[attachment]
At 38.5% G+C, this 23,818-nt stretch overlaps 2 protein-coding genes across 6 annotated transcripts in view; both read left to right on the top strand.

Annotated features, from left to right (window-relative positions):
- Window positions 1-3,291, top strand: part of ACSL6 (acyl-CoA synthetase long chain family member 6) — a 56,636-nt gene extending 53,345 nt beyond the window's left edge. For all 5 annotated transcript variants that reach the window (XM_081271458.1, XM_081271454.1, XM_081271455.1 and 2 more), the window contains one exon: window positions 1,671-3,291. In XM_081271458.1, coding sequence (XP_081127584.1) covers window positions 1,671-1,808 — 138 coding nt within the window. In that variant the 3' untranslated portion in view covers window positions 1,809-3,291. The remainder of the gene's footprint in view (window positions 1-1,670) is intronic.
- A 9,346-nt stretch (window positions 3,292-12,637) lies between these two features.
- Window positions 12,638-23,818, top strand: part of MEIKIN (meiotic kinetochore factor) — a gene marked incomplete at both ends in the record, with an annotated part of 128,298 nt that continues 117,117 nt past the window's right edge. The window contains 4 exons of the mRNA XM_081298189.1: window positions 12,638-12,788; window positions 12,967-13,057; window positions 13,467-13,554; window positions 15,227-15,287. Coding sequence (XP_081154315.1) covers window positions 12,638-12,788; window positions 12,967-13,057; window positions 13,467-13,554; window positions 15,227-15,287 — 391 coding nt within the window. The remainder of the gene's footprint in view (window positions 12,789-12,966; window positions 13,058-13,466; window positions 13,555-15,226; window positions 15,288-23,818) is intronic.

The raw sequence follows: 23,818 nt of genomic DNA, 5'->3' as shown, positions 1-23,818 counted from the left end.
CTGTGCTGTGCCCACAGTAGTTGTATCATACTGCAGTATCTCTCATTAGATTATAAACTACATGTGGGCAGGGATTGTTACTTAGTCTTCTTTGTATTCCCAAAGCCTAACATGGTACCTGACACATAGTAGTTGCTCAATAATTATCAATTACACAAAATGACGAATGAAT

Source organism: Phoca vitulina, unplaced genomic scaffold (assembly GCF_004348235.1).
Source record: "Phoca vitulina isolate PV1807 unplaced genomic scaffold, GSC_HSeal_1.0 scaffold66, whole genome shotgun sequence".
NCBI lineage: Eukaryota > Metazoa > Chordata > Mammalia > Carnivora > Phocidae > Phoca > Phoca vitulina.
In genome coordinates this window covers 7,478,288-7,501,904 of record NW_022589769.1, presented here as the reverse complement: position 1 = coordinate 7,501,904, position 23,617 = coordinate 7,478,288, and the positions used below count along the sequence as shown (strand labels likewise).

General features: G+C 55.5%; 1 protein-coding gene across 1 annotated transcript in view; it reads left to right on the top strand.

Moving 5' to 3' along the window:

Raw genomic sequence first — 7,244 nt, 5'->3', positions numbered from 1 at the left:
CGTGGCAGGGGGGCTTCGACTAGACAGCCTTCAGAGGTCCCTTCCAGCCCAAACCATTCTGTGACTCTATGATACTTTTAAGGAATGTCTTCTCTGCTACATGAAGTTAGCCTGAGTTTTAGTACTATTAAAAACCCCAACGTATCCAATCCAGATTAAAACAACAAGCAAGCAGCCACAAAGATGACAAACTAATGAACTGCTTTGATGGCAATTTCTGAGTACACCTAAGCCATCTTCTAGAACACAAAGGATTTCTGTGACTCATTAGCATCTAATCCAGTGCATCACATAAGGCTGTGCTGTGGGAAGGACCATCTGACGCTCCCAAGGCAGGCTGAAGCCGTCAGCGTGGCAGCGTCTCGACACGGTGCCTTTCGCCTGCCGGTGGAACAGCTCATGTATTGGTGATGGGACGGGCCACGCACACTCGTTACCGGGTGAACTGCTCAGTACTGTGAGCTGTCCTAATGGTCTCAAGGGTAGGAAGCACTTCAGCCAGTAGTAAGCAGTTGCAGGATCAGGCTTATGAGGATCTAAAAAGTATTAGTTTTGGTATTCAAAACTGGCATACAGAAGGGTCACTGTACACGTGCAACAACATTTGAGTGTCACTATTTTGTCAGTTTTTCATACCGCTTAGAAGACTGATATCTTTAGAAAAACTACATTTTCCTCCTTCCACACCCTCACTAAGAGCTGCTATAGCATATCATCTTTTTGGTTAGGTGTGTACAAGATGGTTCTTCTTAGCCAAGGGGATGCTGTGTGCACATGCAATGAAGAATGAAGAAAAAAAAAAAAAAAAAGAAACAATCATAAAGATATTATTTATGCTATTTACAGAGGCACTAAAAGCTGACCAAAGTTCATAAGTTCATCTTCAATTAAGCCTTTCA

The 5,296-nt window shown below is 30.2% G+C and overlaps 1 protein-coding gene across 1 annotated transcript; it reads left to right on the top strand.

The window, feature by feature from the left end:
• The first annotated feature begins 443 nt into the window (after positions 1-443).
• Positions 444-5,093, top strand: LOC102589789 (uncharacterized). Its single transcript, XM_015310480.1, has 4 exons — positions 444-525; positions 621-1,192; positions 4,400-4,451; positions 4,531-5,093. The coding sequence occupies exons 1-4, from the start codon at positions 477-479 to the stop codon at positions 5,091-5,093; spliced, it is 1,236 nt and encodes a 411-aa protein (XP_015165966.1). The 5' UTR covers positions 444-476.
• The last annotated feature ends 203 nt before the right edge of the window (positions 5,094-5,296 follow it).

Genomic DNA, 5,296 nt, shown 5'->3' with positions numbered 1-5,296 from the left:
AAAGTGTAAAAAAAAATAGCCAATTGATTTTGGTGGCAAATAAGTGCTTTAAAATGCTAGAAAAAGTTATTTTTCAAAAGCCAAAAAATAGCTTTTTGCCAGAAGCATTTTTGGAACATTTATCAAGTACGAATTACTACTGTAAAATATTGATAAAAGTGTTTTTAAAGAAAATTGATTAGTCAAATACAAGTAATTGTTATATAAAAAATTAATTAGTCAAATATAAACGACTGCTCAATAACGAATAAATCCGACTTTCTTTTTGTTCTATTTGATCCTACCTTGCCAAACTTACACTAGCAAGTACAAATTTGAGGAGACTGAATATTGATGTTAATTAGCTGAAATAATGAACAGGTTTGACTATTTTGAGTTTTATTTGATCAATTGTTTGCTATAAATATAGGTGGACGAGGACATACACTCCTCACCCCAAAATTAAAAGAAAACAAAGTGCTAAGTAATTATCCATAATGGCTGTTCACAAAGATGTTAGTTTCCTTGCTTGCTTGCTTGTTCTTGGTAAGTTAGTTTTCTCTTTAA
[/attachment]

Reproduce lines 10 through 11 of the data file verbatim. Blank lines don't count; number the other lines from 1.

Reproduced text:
NCBI lineage: Eukaryota > Metazoa > Chordata > Mammalia > Carnivora > Phocidae > Phoca > Phoca vitulina.
In genome coordinates this window covers 7,478,288-7,501,904 of record NW_022589769.1, presented here as the reverse complement: position 1 = coordinate 7,501,904, position 23,617 = coordinate 7,478,288, and the positions used below count along the sequence as shown (strand labels likewise).